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In Reversal, CBS Retracts Account From '60 Minutes' Benghazi Source
Originally published on Fri November 8, 2013 8:08 pm
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CBS News has retracted a key segment of a "60 Minutes" report that aired in late October. The story chronicled the deadly attack on the U.S. mission in Benghazi, Libya. As NPR's media correspondent David Folkenflik reports, CBS had defended its stories - its story for days. This was despite growing doubts about the credibility of a source, a British security contractor.
DAVID FOLKENFLIK, BYLINE: The security officer's eyewitness account stood out for its emotional force. Dylan Davies recounted getting a desperate call on September 11th, 2012.
DYLAN DAVIES: And he said, they're all over the compound, and I felt shock. I didn't know what to say. And I said let's just keep fighting. I'm on my way.
FOLKENFLIK: Davies told CBS' Lara Logan that he scaled a 12-foot wall.
DAVIES: One guy saw me. He just shouted. I couldn't believe that he'd seen me because it was so dark. And he started walking towards me.
LARA LOGAN: And as he was coming closer...
DAVIES: As I got closer, I just hit him with the butt of the rifle in the face.
FOLKENFLIK: He made the same claims in a new book published by Simon & Schuster, a CBS company. But his tale now appears very much in doubt. Lara Logan delivered an abject apology to viewers today on "CBS This Morning."
(SOUNDBITE OF TV SHOW, "CBS THIS MORNING")
LOGAN: You know, the most important thing to every person at "60 Minutes" is the truth. And today, the truth is that we made a mistake. And that's very disappointing for any journalist. It's very disappointing for me.
FOLKENFLIK: The interview started to unravel a few days after the broadcast. The Washington Post's Karen DeYoung reported that in a written after-action report, Davies had delivered a different version of events to superiors, saying he was not present at the compound. Davies told CBS and then The Daily Beast that he'd been trying to hide his actions from his boss because he wasn't supposed to be there and that the report had been leaked to smear him.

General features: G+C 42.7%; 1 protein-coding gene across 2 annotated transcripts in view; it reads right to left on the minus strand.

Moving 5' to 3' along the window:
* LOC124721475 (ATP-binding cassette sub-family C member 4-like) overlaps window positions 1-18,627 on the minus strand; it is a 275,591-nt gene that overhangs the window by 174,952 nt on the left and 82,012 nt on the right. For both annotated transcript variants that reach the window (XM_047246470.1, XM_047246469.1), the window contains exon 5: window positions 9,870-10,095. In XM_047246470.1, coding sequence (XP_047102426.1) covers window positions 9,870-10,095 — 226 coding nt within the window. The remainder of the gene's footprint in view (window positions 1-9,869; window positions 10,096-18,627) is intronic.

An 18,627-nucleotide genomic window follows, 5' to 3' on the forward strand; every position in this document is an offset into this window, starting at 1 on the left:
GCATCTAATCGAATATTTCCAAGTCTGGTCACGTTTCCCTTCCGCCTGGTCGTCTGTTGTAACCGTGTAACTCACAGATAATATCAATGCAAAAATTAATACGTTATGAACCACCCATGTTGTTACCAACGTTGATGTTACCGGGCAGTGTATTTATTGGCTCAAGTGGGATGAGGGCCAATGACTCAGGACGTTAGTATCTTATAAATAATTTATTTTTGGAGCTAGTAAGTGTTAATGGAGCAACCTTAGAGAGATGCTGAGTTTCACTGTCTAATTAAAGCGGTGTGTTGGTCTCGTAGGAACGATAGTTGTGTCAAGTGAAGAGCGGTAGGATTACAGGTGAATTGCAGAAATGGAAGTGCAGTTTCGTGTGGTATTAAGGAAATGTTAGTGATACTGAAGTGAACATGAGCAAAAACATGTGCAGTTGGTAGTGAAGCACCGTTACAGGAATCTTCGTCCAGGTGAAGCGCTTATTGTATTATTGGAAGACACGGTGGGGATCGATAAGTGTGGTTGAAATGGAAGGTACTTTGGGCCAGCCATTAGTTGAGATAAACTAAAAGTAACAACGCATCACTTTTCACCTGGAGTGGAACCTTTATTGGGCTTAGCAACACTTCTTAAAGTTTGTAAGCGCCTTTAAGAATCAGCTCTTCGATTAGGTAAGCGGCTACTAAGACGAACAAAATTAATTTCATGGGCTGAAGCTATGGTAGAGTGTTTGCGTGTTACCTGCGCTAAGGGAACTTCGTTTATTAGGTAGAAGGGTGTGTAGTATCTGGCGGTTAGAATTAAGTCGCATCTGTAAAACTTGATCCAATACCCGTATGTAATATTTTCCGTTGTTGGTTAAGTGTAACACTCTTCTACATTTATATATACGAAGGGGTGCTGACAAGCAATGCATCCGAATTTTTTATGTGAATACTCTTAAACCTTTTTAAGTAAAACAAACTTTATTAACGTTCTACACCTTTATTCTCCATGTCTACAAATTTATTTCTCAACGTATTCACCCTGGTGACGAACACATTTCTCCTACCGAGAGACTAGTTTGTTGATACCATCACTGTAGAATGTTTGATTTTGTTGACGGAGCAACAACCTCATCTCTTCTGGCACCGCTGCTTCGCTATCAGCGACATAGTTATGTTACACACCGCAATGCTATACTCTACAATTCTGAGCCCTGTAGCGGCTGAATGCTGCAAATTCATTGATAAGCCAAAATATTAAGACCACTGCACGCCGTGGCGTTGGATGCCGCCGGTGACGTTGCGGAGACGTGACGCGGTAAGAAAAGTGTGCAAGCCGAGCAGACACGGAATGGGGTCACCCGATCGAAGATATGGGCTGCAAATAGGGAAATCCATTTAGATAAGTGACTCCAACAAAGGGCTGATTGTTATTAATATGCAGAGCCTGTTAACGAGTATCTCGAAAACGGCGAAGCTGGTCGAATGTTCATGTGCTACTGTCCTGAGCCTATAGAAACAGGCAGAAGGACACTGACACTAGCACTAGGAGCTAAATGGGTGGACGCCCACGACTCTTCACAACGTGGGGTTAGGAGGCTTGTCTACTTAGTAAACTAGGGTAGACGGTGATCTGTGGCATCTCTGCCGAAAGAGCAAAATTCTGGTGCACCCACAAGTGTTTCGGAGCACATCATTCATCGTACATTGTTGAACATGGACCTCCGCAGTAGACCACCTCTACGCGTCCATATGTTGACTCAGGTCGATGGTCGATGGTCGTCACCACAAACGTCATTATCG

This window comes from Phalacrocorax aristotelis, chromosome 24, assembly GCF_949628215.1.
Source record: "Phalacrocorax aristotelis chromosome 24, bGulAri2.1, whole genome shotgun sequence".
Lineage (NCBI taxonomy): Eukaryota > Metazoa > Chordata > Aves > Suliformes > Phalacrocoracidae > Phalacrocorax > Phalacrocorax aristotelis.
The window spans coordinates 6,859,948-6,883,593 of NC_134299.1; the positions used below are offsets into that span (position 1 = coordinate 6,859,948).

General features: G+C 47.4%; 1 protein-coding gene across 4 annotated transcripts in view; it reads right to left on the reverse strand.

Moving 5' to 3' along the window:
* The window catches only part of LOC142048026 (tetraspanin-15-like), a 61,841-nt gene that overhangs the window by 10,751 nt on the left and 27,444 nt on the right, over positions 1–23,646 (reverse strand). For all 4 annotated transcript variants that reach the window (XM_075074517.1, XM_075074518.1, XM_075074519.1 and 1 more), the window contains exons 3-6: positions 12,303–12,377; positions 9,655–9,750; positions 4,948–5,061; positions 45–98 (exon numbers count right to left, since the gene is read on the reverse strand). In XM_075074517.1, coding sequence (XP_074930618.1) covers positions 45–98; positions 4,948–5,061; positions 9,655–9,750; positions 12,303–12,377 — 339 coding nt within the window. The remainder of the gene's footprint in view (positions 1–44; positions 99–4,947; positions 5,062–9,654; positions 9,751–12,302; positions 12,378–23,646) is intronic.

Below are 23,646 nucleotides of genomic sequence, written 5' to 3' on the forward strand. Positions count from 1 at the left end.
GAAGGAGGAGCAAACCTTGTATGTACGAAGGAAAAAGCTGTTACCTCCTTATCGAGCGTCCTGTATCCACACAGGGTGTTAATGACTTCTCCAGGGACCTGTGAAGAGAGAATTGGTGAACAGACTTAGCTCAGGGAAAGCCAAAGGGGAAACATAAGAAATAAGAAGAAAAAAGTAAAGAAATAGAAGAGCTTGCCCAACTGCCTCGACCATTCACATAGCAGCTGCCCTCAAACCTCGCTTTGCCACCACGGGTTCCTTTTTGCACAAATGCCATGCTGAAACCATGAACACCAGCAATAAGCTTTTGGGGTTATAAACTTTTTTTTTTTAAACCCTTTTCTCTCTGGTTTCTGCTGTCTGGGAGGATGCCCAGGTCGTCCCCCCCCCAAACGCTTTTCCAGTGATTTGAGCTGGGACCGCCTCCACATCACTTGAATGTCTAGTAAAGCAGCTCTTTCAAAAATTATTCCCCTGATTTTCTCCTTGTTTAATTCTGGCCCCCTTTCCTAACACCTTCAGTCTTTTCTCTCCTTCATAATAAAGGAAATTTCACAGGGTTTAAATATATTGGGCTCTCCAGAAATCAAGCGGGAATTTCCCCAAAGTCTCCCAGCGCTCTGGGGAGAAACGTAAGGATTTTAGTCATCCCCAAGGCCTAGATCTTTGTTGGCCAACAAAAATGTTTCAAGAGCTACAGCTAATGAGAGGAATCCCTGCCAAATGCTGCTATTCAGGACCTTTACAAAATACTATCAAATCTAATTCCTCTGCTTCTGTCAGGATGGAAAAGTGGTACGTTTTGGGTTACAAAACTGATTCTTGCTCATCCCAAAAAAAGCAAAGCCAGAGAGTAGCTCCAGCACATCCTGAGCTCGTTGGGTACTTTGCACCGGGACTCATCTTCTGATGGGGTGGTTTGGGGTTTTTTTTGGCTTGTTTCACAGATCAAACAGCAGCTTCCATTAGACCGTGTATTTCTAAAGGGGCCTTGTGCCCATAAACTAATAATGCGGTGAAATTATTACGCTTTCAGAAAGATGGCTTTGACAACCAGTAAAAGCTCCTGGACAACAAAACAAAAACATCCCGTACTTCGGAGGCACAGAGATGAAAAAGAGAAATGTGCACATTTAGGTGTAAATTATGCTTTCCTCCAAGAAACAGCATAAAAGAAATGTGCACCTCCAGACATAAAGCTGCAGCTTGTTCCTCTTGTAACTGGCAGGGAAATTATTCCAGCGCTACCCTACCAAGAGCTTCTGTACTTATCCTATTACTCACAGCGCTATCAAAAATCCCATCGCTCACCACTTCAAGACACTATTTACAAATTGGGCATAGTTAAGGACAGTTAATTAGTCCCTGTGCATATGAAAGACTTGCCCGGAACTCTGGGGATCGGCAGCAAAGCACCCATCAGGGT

Michael Calderone is a senior media reporter at The Huffington Post.
MICHAEL CALDERONE: So, once your source admits that he lied about his whereabouts previously but is telling the truth now, I think you really have to tease out, is it true what he's saying now? And the news organization, CBS, really seemed to have little interest in that basic question.
FOLKENFLIK: Davies told CBS that his debriefings with the FBI would support him. But CBS says it learned only last night that he had told the FBI he wasn't at the mission during the attack. The "60 Minutes" report breathed new life in the Republican accusations that officials knew of al-Qaida involvement earlier than they admitted. But it also sparked criticism from the liberal watchdog Media Matters. Its CEO, David Brock, is closely allied with Hillary Clinton, then-secretary of state and now a likely presidential candidate. And CBS branded that criticism partisan. Again, Michael Calderone.
CALDERONE: And let's be honest, Benghazi has been a political football for more than a year. So in some sense, it's understandable that they would think politics could be at play. But if that was the situation, they let that override common sense.
FOLKENFLIK: CBS News Chairman Jeff Fager is also executive producer of "60 Minutes." He tells NPR the network mistakenly trusted Davies after reporters believed they had established his credibility. It took days, Fager said, to track down new damning evidence from the FBI after the broadcast.
Davies had also served as a source for others. Fox News' Adam Housley revisited his coverage before Davies' truthfulness was challenged.
ADAM HOUSLEY: Some of our reports for foxnews.com last fall included this "60 Minutes" witness' accounts. He spoke to me on the phone a number of times, and then we stopped speaking to him when he asked for money.
FOLKENFLIK: No word yet from Fox on those stories. Simon & Schuster is pulling the Davies book.
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That's David Folkenflik on NPR News. Transcript provided by NPR, Copyright NPR.